The regionaltrade in butega was distinct both from more locally determined economic networks and from wider patterns of trade, and these differences would seem to have been significant in the development and evolution of the network described here. Within the regional network, the producer and ultimate consumer seldom interacted directly. This meant that others, not primarily producers or ultimate consumers, participated in the trade, and hence the trade served as one mechanism of interaction between markedly different societies within the region. Although related to other forms of transfer, the butega network was of a largely commercial nature and was not absorbed within social institutions of transfer in the immediate lake area; it did not result in the creation of enduring social ties or in the establishment of obligations resulting from the politicization of such ties. Goods in the regional trade were neither gift nor prestation. The butega trade system was not primarily characterized by reciprocity (deferred payments to meet social obligations) or redistribution (from accumulated goods obtained through social ties).

What most distinguished the regional trade from the local trade was that the former occurred in a predominantly transcultural commercial context; the dynamism of the trade network was determined by economic criteria and market considerations. Yet, while market considerations were important, the network described here also seems to indicate the presence of highly developed trade prior to formalized marketplaces, and indeed this may have been a pattern of trade widespread in eastern and central Africa. Even where some precolonial markets existed in the Kivu area, the presence of markets and currency was not a necessary pre-requisite to trade based on market principles. In fact, the opposite correlation would be more exact: the presence of a regional trade, attracting new goods from other systems, seemed to encourage the emergence of markets, even where they had not existed before (e.g., for local commerce).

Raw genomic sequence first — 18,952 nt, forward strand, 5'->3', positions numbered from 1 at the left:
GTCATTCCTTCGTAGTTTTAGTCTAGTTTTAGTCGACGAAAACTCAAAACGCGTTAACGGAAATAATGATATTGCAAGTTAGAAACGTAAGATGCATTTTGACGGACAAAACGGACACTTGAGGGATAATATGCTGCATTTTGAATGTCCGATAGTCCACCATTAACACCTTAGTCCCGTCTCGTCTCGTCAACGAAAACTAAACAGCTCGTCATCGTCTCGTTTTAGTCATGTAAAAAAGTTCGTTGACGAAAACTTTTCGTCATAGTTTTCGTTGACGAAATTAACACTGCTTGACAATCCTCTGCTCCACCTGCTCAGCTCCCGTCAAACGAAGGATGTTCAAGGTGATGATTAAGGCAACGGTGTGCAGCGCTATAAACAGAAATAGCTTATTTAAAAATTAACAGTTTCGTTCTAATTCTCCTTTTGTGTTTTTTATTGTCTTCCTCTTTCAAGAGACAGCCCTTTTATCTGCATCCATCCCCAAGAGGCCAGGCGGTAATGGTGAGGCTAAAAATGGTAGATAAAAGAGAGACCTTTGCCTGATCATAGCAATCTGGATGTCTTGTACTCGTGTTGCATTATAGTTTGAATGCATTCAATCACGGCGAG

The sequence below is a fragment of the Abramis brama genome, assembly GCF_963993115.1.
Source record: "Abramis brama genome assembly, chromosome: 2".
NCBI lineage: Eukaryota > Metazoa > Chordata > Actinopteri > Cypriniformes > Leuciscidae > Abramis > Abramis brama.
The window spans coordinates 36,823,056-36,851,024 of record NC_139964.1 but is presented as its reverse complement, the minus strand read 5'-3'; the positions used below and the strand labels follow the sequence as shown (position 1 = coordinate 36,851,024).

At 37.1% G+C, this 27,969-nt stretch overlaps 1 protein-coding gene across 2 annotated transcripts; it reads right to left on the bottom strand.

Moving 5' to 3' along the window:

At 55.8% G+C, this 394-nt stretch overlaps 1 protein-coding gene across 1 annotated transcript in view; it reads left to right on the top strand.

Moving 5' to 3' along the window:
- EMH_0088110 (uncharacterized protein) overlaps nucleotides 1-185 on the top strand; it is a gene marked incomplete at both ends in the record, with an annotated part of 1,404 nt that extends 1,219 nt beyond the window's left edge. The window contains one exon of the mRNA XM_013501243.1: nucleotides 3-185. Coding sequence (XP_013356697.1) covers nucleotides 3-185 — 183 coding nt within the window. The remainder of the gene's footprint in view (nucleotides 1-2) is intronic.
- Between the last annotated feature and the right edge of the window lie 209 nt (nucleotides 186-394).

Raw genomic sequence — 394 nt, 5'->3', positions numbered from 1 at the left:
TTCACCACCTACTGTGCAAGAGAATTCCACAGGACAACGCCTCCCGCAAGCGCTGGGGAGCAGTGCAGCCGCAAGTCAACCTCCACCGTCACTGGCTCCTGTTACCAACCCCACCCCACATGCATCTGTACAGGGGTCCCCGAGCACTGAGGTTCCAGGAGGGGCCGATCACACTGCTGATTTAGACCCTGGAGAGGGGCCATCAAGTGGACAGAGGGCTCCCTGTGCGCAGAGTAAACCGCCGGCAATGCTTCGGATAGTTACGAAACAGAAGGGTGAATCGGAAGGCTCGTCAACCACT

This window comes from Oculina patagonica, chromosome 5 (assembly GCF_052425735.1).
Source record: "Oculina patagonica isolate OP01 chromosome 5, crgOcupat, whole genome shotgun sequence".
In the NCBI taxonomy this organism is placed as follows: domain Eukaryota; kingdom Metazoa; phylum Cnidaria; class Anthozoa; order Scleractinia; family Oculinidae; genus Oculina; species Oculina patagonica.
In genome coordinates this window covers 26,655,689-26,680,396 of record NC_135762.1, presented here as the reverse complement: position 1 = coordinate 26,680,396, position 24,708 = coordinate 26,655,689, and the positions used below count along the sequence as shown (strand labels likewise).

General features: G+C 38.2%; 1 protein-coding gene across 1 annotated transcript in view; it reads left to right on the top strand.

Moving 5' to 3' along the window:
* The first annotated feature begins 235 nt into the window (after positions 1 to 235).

The most important of the factors distinguishing the regional trade from long-distance trade was the lack of direct linkage to—and ultimately dependence on—global economic networks. To be sure, the regional trade did not exist in absolute isolation, and this essay has stressed the important role of neighboring systems on the evolution of the Lake Kivu system. It is nonetheless true that regional butega trade was independent of outside factors for its motivation, origin, organization, production, and realization. Both producers and traders were native to the region; they were in no way supported or organized by capital from outside the region. Both the commercial network and the commodities traded were ultimately to be overtaken by such outside forces, but the very fact that such an intrusion resulted in the nearly total demise of the specifically regional trade of the Lake Kivu system only underscores the independent viability and integrity of this earlier system in its own right.